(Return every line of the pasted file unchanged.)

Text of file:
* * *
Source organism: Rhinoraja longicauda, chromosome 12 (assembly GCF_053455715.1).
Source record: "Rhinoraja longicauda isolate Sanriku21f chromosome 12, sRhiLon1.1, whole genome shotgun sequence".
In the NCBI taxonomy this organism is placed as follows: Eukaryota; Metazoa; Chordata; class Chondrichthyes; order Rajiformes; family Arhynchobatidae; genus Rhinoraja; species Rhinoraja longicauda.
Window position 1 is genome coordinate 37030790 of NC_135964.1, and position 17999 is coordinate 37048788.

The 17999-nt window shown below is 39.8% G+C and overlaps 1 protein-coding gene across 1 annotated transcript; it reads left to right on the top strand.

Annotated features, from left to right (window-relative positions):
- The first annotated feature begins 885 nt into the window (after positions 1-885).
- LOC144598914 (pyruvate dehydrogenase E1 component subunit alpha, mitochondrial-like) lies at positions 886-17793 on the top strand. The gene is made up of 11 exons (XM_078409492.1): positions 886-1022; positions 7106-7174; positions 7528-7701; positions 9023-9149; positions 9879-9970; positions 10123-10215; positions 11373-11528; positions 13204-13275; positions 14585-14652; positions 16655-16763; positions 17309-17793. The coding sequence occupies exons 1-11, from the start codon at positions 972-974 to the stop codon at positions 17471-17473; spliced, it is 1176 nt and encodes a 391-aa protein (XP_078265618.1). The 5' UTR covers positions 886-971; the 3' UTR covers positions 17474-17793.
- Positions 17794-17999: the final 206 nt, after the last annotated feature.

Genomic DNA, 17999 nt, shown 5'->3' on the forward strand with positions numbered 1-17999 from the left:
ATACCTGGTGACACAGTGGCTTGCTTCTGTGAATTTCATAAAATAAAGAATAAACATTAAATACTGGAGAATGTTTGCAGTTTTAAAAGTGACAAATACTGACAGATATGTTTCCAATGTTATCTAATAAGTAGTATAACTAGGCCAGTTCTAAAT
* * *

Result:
Source organism: Rhinoraja longicauda, chromosome 12 (assembly GCF_053455715.1).
Source record: "Rhinoraja longicauda isolate Sanriku21f chromosome 12, sRhiLon1.1, whole genome shotgun sequence".
In the NCBI taxonomy this organism is placed as follows: Eukaryota; Metazoa; Chordata; class Chondrichthyes; order Rajiformes; family Arhynchobatidae; genus Rhinoraja; species Rhinoraja longicauda.
Window position 1 is genome coordinate 37030790 of NC_135964.1, and position 17999 is coordinate 37048788.

The 17999-nt window shown below is 39.8% G+C and overlaps 1 protein-coding gene across 1 annotated transcript; it reads left to right on the top strand.

Annotated features, from left to right (window-relative positions):
- The first annotated feature begins 885 nt into the window (after positions 1-885).
- LOC144598914 (pyruvate dehydrogenase E1 component subunit alpha, mitochondrial-like) lies at positions 886-17793 on the top strand. The gene is made up of 11 exons (XM_078409492.1): positions 886-1022; positions 7106-7174; positions 7528-7701; positions 9023-9149; positions 9879-9970; positions 10123-10215; positions 11373-11528; positions 13204-13275; positions 14585-14652; positions 16655-16763; positions 17309-17793. The coding sequence occupies exons 1-11, from the start codon at positions 972-974 to the stop codon at positions 17471-17473; spliced, it is 1176 nt and encodes a 391-aa protein (XP_078265618.1). The 5' UTR covers positions 886-971; the 3' UTR covers positions 17474-17793.
- Positions 17794-17999: the final 206 nt, after the last annotated feature.

Genomic DNA, 17999 nt, shown 5'->3' on the forward strand with positions numbered 1-17999 from the left:
ATACCTGGTGACACAGTGGCTTGCTTCTGTGAATTTCATAAAATAAAGAATAAACATTAAATACTGGAGAATGTTTGCAGTTTTAAAAGTGACAAATACTGACAGATATGTTTCCAATGTTATCTAATAAGTAGTATAACTAGGCCAGTTCTAAAT